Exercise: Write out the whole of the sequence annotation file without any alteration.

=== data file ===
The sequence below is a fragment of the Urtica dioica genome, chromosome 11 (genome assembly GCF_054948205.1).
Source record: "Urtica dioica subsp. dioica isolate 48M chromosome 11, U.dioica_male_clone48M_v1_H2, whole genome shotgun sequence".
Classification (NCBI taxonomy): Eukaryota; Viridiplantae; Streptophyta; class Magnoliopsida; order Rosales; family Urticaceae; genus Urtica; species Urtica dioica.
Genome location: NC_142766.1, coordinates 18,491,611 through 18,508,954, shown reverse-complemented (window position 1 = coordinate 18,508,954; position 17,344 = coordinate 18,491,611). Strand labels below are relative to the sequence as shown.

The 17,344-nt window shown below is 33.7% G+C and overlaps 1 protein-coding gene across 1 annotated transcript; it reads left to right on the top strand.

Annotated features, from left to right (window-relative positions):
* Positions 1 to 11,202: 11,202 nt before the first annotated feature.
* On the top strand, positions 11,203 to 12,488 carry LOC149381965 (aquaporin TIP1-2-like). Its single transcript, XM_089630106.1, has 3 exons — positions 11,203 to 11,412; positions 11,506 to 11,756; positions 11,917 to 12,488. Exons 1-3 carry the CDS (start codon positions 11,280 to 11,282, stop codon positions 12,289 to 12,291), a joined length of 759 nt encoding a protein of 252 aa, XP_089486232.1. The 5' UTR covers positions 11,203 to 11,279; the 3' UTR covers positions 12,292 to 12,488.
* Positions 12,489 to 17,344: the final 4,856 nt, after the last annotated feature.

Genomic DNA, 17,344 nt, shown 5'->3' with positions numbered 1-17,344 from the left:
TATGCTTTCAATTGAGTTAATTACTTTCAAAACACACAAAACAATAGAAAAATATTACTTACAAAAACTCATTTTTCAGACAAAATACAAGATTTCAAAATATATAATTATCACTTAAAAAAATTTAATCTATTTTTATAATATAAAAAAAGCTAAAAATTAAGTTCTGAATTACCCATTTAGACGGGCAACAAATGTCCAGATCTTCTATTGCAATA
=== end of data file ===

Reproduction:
The sequence below is a fragment of the Urtica dioica genome, chromosome 11 (genome assembly GCF_054948205.1).
Source record: "Urtica dioica subsp. dioica isolate 48M chromosome 11, U.dioica_male_clone48M_v1_H2, whole genome shotgun sequence".
Classification (NCBI taxonomy): Eukaryota; Viridiplantae; Streptophyta; class Magnoliopsida; order Rosales; family Urticaceae; genus Urtica; species Urtica dioica.
Genome location: NC_142766.1, coordinates 18,491,611 through 18,508,954, shown reverse-complemented (window position 1 = coordinate 18,508,954; position 17,344 = coordinate 18,491,611). Strand labels below are relative to the sequence as shown.

The 17,344-nt window shown below is 33.7% G+C and overlaps 1 protein-coding gene across 1 annotated transcript; it reads left to right on the top strand.

Annotated features, from left to right (window-relative positions):
* Positions 1 to 11,202: 11,202 nt before the first annotated feature.
* On the top strand, positions 11,203 to 12,488 carry LOC149381965 (aquaporin TIP1-2-like). Its single transcript, XM_089630106.1, has 3 exons — positions 11,203 to 11,412; positions 11,506 to 11,756; positions 11,917 to 12,488. Exons 1-3 carry the CDS (start codon positions 11,280 to 11,282, stop codon positions 12,289 to 12,291), a joined length of 759 nt encoding a protein of 252 aa, XP_089486232.1. The 5' UTR covers positions 11,203 to 11,279; the 3' UTR covers positions 12,292 to 12,488.
* Positions 12,489 to 17,344: the final 4,856 nt, after the last annotated feature.

Genomic DNA, 17,344 nt, shown 5'->3' with positions numbered 1-17,344 from the left:
TATGCTTTCAATTGAGTTAATTACTTTCAAAACACACAAAACAATAGAAAAATATTACTTACAAAAACTCATTTTTCAGACAAAATACAAGATTTCAAAATATATAATTATCACTTAAAAAAATTTAATCTATTTTTATAATATAAAAAAAGCTAAAAATTAAGTTCTGAATTACCCATTTAGACGGGCAACAAATGTCCAGATCTTCTATTGCAATA